A case for passive stage monitors

I’m not sure I’ve ever seen a band rider that doesn’t state, “NO PASSIVE WEDGES”. Option B? “BIAMPED WEDGES”.

A passive speaker is one that has an internal crossover. With a biamped speaker you perform the crossover filtering before the amp channels.

In theory, a biamped speaker can provide superior sound. With a passive crossover, you’re losing power passing through the passive crossover network. With a biamped speaker, each transducer can be fed straight from the amp.

So biamped is more efficient as a concept but in this day and age of cheap & high quality power amps, I’m not sure efficiency is a concern.

I would guess that a biamped speaker can probably get louder than it’s passive counterpart but not sure that is actually the case.

Passive or Biamped?

Based on my experiences with biamped stage monitors, I would have to assume that very few sound companies know how to biamp a stage monitor correctly. If I had a dollar for every time a set of biamped speakers sounded completely different, I’d be retired by now.

The principles behind building a passive crossover network are well known & any decent speaker designer can do it.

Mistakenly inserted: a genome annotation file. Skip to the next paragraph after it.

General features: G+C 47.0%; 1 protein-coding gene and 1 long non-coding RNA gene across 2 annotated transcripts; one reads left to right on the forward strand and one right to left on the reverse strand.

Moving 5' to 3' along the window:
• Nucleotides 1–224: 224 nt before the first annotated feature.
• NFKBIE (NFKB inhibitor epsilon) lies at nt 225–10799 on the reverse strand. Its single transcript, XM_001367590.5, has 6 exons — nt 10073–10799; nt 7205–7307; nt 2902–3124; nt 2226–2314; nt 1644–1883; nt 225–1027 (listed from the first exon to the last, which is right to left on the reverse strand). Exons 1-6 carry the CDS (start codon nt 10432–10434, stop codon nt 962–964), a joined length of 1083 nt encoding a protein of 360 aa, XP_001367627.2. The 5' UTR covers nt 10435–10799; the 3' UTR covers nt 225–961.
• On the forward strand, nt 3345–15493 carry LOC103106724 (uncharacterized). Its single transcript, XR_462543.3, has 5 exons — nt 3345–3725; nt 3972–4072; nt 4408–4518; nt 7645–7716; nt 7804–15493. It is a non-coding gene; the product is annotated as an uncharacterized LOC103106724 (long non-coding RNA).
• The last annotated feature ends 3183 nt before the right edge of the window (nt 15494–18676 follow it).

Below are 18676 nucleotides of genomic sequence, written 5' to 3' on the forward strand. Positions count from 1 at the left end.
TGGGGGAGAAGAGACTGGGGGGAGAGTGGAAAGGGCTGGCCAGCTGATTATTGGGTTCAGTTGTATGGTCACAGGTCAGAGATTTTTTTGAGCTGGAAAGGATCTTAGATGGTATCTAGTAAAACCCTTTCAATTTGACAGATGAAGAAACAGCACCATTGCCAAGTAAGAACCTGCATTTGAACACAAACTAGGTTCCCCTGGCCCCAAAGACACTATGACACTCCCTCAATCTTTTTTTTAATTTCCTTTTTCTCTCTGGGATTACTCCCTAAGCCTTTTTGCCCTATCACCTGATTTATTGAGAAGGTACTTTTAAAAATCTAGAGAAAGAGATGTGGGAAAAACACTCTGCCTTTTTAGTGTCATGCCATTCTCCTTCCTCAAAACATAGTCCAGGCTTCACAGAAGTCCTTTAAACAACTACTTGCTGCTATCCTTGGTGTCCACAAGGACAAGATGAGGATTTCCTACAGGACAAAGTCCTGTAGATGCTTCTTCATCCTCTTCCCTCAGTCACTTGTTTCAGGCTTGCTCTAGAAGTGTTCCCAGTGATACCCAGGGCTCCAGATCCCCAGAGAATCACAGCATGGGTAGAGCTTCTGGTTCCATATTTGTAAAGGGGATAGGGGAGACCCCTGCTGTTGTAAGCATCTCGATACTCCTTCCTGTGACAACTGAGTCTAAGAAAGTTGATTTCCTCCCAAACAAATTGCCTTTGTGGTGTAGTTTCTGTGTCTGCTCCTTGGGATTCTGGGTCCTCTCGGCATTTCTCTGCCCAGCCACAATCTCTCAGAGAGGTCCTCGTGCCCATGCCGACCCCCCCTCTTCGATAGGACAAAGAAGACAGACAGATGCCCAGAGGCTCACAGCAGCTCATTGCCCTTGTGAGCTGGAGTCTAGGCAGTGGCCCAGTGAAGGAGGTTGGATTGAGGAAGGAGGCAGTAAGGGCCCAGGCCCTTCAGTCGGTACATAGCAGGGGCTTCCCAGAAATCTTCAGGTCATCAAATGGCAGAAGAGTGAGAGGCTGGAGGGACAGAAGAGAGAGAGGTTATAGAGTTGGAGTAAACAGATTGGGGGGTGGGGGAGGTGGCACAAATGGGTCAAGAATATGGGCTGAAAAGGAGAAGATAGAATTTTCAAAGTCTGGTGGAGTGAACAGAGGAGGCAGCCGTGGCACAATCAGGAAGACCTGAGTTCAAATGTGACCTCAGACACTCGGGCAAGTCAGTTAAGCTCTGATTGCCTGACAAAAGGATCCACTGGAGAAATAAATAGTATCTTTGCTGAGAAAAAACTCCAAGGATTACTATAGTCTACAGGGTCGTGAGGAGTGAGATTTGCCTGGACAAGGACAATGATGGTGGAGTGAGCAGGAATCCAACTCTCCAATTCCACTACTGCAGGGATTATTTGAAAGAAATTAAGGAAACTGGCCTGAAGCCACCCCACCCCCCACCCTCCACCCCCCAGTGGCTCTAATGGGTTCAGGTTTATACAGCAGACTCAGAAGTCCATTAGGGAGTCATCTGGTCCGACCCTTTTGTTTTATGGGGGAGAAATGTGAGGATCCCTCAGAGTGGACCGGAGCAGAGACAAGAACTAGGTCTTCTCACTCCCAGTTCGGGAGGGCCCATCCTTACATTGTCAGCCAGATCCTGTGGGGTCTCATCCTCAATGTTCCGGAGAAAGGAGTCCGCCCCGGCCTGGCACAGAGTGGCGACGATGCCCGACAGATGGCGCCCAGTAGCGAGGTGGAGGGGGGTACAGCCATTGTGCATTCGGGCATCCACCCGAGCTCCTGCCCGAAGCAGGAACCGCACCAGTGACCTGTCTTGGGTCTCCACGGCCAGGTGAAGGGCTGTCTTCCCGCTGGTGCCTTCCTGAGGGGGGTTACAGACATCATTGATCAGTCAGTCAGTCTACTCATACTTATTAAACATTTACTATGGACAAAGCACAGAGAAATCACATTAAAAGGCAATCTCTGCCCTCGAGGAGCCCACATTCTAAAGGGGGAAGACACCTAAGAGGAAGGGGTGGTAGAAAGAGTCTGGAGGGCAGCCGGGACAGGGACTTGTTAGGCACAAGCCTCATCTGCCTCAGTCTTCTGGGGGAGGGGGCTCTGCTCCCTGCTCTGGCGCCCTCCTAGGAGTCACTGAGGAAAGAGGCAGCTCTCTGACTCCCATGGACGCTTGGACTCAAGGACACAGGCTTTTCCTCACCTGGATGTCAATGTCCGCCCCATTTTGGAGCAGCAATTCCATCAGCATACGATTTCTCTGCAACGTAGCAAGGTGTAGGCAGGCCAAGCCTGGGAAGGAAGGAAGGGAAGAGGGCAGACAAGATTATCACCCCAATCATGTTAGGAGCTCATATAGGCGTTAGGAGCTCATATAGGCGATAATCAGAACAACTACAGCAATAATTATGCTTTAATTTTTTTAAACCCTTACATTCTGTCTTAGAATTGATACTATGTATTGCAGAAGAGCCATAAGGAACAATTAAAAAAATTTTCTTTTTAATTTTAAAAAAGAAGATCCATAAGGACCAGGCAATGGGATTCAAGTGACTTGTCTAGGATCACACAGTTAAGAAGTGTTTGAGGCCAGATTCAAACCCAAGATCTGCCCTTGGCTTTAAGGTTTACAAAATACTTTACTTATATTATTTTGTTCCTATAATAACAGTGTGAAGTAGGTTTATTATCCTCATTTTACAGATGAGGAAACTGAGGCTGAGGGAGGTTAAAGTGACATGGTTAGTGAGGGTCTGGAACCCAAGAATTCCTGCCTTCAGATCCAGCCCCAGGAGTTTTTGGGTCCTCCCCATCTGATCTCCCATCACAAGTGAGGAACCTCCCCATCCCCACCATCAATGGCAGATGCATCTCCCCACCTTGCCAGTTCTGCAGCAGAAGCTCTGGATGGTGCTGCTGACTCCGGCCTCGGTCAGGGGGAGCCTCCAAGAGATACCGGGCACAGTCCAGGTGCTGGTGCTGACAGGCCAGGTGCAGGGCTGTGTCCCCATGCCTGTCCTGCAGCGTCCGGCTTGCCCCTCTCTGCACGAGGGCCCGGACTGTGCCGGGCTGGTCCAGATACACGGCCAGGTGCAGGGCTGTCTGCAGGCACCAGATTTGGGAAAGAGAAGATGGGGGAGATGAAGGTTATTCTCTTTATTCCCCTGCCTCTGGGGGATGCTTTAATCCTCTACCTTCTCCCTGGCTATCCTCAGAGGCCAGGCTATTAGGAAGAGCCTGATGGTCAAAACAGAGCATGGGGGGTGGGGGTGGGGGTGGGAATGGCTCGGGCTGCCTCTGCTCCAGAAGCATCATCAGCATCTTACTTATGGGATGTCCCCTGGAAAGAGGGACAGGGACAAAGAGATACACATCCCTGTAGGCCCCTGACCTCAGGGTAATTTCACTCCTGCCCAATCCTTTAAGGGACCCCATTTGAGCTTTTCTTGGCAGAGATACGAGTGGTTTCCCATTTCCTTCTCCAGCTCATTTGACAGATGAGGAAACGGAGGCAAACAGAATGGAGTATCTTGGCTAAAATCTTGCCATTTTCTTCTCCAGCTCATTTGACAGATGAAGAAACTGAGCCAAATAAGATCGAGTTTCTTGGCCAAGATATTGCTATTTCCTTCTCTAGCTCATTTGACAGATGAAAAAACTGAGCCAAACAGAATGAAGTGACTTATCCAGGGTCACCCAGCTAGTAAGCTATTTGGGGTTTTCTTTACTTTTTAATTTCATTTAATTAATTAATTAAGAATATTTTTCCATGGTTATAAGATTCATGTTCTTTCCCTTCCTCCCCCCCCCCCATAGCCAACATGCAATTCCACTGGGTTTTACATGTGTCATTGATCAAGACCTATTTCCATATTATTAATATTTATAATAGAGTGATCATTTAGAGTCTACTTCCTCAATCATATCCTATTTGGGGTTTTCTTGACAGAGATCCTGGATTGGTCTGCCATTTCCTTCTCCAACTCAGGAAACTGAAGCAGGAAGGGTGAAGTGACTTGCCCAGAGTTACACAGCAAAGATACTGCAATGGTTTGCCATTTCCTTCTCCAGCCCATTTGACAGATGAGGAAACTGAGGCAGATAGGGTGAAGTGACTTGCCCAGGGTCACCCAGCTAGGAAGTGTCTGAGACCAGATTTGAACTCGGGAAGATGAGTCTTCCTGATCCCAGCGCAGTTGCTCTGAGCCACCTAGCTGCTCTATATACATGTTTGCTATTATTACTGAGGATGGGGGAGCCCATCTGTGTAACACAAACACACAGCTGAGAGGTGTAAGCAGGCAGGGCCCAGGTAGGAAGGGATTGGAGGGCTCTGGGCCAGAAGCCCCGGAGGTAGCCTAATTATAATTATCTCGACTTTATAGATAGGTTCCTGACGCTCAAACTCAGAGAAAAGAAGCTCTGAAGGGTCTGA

This means that while a speaker with a passive crossover network might be limited in some ways, a batch of fully functional passive stage monitors should all sound the same. If the speakers haven’t been serviced incorrectly, the phase of all the transducers should be correct.

With biamped wedges there are many points along the signal path for things to go wrong. There are (4) conductors between the amps and the speaker. The active crossover points themselves can be wrong. The levels between the amp channels can be wrong which changes the crossover point & the sound of the stage monitor.

When I see a local monitor engineer adjusting the balance between the woofer & the tweeter at the amp, I know something is wrong.

For a stage monitor sitting on the floor, there should be no guess work involved with crossover points & transducer levels & they should all be the same. Any discrepancy should be adjusted somewhere upstream of the crossover & amp.